Funny Advertising Doesn’t Work, Does It?

“Teach me how to write funny advertising,” my students used to say.

The best advice I can offer you is the same answer I gave them: Don’t.

Here’s an audio version of this article for your dining & dancing pleasure.

Spoiler alert: I’m kidding. But hear me out here, because the reasons I’m going to give you probably aren’t what you’re expecting.

It used to be “conventional wisdom” that funny advertising doesn’t work. Legendary figures in the ad world like Claude Hopkins and David Ogilvy decreed from on high that “people don’t buy from clowns.” For a long time, people obeyed. After all, who are we to disagree with Ogilvy?

Even David Ogilvy, though, mellowed on that stance a little, eventually. His beloved research suggested that funny advertising could sell. Thank goodness, because scores of great ads followed that managed to find the sweet spot between generating laughs and sales.

And why not? We love to laugh. Look at box office numbers for the last 25 years. Over that period, dramas in movie theaters outnumbered comedies by more than two to one. But in terms of ticket sales, the average comedy sells twice as many tickets as their more serious competitors.

Funny sidebar, here, in that if you look at the box office receipts, you see that the comedy genre started to take a nose-dive toward the end of 2016. Furthermore, for a period of about 48 months starting in January 2017, comedy films had their lowest percentage of ticket sales in movie history. Those numbers only started to rebound in January 2021 when the numbers tripled from the month before. I don’t make up the numbers, I just relay the information. And why it is that as a society we felt less like laughing for those four years is far beyond the scope of what we do here.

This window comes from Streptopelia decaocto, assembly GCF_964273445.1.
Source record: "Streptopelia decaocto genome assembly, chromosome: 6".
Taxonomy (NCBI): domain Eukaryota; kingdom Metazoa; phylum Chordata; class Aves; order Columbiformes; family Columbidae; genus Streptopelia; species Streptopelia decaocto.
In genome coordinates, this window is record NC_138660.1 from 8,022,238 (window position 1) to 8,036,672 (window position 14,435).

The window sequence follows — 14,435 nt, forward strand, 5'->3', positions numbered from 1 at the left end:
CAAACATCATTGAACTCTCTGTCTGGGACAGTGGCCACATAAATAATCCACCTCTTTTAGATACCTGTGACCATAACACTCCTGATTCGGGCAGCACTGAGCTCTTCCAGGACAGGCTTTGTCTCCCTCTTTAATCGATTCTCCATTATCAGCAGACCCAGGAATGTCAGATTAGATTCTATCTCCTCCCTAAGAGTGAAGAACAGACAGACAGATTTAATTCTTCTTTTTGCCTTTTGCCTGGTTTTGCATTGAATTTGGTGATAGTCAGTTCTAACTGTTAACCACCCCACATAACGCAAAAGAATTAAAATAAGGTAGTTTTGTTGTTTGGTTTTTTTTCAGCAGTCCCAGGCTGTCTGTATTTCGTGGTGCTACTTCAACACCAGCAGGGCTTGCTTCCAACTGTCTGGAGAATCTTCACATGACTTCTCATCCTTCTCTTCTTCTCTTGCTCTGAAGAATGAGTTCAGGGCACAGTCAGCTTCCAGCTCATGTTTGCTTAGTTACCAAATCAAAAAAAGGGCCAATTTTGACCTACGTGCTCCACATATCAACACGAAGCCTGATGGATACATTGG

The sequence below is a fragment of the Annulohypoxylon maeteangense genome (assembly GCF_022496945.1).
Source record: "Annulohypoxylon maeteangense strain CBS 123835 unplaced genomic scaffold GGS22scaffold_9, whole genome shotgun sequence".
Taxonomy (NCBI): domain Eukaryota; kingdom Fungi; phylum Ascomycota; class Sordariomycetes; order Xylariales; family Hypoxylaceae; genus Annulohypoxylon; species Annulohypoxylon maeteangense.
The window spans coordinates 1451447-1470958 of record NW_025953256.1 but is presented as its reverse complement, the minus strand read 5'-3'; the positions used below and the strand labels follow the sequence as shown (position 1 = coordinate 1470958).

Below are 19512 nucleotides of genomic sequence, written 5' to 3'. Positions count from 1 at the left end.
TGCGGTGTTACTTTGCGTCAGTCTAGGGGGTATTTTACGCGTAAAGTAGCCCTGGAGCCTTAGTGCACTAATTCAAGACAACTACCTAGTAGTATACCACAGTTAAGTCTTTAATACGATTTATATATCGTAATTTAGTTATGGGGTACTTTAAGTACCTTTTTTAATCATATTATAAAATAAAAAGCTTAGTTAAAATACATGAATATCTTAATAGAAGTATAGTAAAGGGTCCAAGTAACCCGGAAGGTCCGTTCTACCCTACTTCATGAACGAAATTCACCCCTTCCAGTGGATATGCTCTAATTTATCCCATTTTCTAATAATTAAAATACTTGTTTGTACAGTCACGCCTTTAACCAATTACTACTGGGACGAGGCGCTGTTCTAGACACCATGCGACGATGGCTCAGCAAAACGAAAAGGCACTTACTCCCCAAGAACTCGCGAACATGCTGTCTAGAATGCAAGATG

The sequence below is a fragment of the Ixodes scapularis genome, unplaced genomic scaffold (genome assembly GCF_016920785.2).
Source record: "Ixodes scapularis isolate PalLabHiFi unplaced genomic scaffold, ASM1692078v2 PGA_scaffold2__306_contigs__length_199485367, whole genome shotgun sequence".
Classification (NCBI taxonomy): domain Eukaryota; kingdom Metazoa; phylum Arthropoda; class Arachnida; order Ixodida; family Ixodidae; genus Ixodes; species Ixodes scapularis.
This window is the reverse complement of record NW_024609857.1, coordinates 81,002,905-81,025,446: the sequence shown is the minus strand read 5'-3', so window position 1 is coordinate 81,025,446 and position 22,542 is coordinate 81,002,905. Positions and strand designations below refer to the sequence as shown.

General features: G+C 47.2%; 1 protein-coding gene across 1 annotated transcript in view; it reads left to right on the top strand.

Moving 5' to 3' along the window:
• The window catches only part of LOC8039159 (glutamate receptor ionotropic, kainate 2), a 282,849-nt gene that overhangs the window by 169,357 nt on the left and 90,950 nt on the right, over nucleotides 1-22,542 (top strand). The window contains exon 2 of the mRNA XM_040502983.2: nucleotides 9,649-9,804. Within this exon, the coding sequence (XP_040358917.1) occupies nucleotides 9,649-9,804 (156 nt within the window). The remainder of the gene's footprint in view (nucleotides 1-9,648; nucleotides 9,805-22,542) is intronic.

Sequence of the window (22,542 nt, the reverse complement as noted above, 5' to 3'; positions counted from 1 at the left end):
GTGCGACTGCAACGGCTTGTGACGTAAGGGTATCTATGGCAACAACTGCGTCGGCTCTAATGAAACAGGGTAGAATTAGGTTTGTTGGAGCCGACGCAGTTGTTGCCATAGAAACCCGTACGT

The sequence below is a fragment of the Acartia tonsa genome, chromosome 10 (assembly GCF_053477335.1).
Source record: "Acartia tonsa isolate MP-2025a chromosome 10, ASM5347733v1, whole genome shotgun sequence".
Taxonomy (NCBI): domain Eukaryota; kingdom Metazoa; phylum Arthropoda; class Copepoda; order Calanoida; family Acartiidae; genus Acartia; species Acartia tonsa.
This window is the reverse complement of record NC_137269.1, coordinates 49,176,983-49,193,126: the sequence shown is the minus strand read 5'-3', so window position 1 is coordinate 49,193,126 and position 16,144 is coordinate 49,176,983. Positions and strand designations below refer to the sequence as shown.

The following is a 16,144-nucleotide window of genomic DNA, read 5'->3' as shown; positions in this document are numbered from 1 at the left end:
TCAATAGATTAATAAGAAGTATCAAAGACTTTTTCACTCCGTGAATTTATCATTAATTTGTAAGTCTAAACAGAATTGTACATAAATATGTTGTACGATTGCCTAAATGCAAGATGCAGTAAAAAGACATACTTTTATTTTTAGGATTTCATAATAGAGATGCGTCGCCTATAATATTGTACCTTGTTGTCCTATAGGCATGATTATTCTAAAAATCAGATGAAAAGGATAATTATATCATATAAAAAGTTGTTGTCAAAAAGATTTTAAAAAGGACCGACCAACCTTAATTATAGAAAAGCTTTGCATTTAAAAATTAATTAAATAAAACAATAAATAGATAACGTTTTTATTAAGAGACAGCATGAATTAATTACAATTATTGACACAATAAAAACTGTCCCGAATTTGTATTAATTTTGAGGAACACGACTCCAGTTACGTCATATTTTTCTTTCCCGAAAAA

Thanks to other legends like Bill Bernbach and Dick Orkin, though, the business came to understand that funny advertising could work just as well as other types. Why? Because ads that played to people’s feelings had real impact. So in order to appeal to consumers’ feelings, the ads had to, on some level, be entertaining. And judging by our habits at the movies, comedy is just as viable a form of entertainment as any other.

The first job of your advertising – especially on radio, podcasting, TV and YouTube, is to create something that won’t inspire people to hit the ‘Skip’ button, or to punch over to another station.

And now we get to the reason why, when someone wants me to teach them to write funny advertising, I advise them not to.

Look, there are far more comedy movies that bomb at the box office instead of being worldwide hits. But there’s no reason to believe that comedy has a higher strikeout ratio than other forms of entertainment. Comedy is like an other art form: Some stuff works, some stuff doesn’t. Some stuff resonates with the audience, while others might hate it. For example, maybe you’ve heard of Nickelback.

I’ve been giving a lot of thought lately to something I call “Enhancement Marketing”. The name comes indirectly from Seth Godin, who in my book is one of the most legendary marketing figures of all time. Seth refers to something he calls “Interruption Marketing.” Your enjoyment of a piece of entertainment is cut off like someone putting a kink in a garden hose. It happens when an advertiser has decided what they want to say is more important than whatever you’re enjoying.